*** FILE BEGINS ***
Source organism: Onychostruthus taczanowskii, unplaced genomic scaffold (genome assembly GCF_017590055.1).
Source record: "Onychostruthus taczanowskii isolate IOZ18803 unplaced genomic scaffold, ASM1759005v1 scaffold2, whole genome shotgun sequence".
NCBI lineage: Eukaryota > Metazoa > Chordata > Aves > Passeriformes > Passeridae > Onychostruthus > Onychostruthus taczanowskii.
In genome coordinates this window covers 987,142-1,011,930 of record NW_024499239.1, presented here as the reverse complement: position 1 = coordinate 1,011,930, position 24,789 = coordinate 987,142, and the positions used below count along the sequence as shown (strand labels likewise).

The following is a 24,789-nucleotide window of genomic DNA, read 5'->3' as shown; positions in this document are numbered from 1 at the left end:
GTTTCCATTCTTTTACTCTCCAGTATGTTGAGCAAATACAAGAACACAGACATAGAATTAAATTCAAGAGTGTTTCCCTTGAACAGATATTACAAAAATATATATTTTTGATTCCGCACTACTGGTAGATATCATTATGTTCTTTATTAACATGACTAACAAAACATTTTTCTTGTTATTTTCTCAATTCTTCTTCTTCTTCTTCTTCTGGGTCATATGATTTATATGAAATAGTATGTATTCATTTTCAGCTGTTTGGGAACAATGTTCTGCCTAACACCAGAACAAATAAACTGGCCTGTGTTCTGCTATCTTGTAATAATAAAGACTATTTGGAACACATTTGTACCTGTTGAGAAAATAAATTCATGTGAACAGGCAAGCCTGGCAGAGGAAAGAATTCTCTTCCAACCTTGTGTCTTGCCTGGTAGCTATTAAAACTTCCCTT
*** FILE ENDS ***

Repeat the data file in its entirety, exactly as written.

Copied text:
Source organism: Onychostruthus taczanowskii, unplaced genomic scaffold (genome assembly GCF_017590055.1).
Source record: "Onychostruthus taczanowskii isolate IOZ18803 unplaced genomic scaffold, ASM1759005v1 scaffold2, whole genome shotgun sequence".
NCBI lineage: Eukaryota > Metazoa > Chordata > Aves > Passeriformes > Passeridae > Onychostruthus > Onychostruthus taczanowskii.
In genome coordinates this window covers 987,142-1,011,930 of record NW_024499239.1, presented here as the reverse complement: position 1 = coordinate 1,011,930, position 24,789 = coordinate 987,142, and the positions used below count along the sequence as shown (strand labels likewise).

The following is a 24,789-nucleotide window of genomic DNA, read 5'->3' as shown; positions in this document are numbered from 1 at the left end:
GTTTCCATTCTTTTACTCTCCAGTATGTTGAGCAAATACAAGAACACAGACATAGAATTAAATTCAAGAGTGTTTCCCTTGAACAGATATTACAAAAATATATATTTTTGATTCCGCACTACTGGTAGATATCATTATGTTCTTTATTAACATGACTAACAAAACATTTTTCTTGTTATTTTCTCAATTCTTCTTCTTCTTCTTCTTCTGGGTCATATGATTTATATGAAATAGTATGTATTCATTTTCAGCTGTTTGGGAACAATGTTCTGCCTAACACCAGAACAAATAAACTGGCCTGTGTTCTGCTATCTTGTAATAATAAAGACTATTTGGAACACATTTGTACCTGTTGAGAAAATAAATTCATGTGAACAGGCAAGCCTGGCAGAGGAAAGAATTCTCTTCCAACCTTGTGTCTTGCCTGGTAGCTATTAAAACTTCCCTT